Thursday, November 04, 2010

Bitesize Best Actress Oscar Profiles: Goldie Hawn

Goldie Hawn in "Private Benjamin"
Lost the 1980 Best Actress Oscar to Sissy Spacek in "Coal Miner's Daughter"

Grade: *

Despite winning an Oscar for Cactus Flower in 1969, I always think of Goldie Hawn as an Actress that belongs to the Nineties. Perhaps that's just my age speaking, but I'm yet to be truly moved by her before she met Steve Martin in a pair of hot red heels and moved into his house uninvited. Goldie Hawn's primary attribute is her sex appeal, and somehow, against all odds, "Private Benjamin" is a film that all but sucks this from her, especially in its second half. Maybe not that surprising, given that the film is about a middle-class widow getting a wake-up call from enlisting in the army, but certainly not encouraging for this reliably glamourous actress.

One of the more rewarding elements of Hawn's canny comedic ability is in building up a sense of self-protection, largely through her own status as a blonde bombshell. There's an inoffensive, naive hint of arrogance in the way that she struts around, which helps to facilitate the impact of humour in her thin bursts of disapproval at not being taken seriously. Her first scene with the intimidating Cpt. Lewis, in which she wears a black dressing gown to roll call and proceeds to criticise the hygeine of her accomodation, highlights what she can do when given a real comedic platform. And even if this scene is part of the film's early stab at novelty, she does at least give it some much needed vibrancy and encourage us to follow Judy that little bit further.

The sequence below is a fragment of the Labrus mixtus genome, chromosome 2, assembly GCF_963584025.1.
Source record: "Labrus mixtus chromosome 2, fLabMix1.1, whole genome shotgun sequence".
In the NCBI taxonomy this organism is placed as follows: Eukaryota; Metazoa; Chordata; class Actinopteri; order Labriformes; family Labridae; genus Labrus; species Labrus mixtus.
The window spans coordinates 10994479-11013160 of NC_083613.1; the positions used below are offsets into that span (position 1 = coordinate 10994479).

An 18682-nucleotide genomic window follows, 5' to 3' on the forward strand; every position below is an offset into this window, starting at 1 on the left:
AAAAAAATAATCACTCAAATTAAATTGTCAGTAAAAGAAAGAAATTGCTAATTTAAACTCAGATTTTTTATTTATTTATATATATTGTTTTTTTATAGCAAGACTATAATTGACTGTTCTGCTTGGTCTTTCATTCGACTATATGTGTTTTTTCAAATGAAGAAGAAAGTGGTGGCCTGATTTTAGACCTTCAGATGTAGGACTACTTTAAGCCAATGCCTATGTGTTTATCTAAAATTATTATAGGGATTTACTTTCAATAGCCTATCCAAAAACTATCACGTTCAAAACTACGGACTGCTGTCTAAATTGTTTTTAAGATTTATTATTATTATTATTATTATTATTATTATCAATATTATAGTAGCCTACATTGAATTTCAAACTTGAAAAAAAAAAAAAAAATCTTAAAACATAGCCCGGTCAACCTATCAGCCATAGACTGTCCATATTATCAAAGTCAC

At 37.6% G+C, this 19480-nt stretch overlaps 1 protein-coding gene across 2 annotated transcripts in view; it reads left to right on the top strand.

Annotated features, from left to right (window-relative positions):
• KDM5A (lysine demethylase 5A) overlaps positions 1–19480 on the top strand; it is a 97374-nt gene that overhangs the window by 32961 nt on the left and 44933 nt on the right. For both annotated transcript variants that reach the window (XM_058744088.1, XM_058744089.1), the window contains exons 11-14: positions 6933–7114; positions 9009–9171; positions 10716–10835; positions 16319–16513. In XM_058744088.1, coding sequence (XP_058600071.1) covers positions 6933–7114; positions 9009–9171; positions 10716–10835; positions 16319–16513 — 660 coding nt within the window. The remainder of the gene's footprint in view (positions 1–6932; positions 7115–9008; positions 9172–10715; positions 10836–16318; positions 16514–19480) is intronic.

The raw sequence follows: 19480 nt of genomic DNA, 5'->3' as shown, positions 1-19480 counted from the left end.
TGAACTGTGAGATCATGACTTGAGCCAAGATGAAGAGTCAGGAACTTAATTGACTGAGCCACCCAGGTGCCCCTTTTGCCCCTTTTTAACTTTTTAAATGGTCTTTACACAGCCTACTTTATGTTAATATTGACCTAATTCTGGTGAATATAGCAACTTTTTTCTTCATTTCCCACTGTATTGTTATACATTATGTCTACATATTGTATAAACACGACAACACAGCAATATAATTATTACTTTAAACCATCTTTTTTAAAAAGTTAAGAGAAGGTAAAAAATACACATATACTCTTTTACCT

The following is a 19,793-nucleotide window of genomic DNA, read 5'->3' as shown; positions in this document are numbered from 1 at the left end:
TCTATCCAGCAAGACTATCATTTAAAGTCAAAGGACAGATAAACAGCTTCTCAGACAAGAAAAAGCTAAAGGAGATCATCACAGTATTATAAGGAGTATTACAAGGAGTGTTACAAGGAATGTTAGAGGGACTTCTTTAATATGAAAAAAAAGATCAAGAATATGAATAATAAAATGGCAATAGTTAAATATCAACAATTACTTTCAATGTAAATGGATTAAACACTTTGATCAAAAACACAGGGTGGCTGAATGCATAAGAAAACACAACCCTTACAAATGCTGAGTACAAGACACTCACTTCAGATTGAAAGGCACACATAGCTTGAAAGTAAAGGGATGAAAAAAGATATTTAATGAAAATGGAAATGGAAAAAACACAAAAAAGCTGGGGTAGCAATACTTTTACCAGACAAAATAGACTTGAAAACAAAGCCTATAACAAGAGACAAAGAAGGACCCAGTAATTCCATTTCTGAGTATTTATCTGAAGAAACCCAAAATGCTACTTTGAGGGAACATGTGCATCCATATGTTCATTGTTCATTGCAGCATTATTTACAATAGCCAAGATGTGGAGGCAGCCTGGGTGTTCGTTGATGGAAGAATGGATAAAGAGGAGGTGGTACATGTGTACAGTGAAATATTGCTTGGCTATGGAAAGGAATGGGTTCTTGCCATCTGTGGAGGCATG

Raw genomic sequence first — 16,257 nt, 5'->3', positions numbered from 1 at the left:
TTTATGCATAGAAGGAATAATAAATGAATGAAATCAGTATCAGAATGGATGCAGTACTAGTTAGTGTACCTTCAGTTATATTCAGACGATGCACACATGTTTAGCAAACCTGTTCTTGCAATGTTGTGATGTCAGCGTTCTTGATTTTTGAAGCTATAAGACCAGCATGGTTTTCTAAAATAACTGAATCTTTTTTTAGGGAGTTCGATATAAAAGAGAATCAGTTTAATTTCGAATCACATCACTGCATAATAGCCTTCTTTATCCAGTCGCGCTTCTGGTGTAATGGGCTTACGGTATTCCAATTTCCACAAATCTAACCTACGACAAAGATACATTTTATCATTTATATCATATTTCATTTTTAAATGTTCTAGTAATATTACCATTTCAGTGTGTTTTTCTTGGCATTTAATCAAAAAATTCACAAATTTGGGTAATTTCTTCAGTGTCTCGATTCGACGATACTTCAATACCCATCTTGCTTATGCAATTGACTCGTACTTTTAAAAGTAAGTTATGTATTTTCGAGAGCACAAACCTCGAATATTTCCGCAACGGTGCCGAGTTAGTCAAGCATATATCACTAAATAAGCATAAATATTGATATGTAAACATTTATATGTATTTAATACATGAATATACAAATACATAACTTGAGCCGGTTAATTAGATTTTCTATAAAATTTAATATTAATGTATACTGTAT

The scene which marks a shift in the narrative, in which Judy switches from being thoroughly disgusted by her surroundings to defiant of her old life and committed to the army, reads as such an abrupt, misjudged way of dealing with the arc of the character, and Hawn doesn't really give any sense that Judy is fearful of her old life enough to spurn it. She ends up sitting back and allowing the film to chronicle its old-fashioned "journey" of the woman from discontent to fulfillment, without crafting anything for herself within that journey. She feels lost when required to question her boyfriend about his fidelity, clueless as to whether this woman is being driven to become neurotic, and in the end settles to ease the film's finale a little with a pang of resignation. Her version of emotional camouflage?

Hawn feels constricted in the role, mistaking indifference for duality, and she's muted when more hysteria is called for (trust me, I don't say that very often!) If "Private Benjamin" had gone as first indicated and become a permanent battle of oneupmanship between Judy and Lewis, then Hawn would feel much more comfortable in the role. The downtrodden later aspects of Judy don't sit well with her, and I don't think that she ever really makes Judy that worthy of support. A result that's as much about the platitudinous irks that come with the character as it is about Hawn's own failings as an actress, but if this is awards-level acting, colour me unimpressed.

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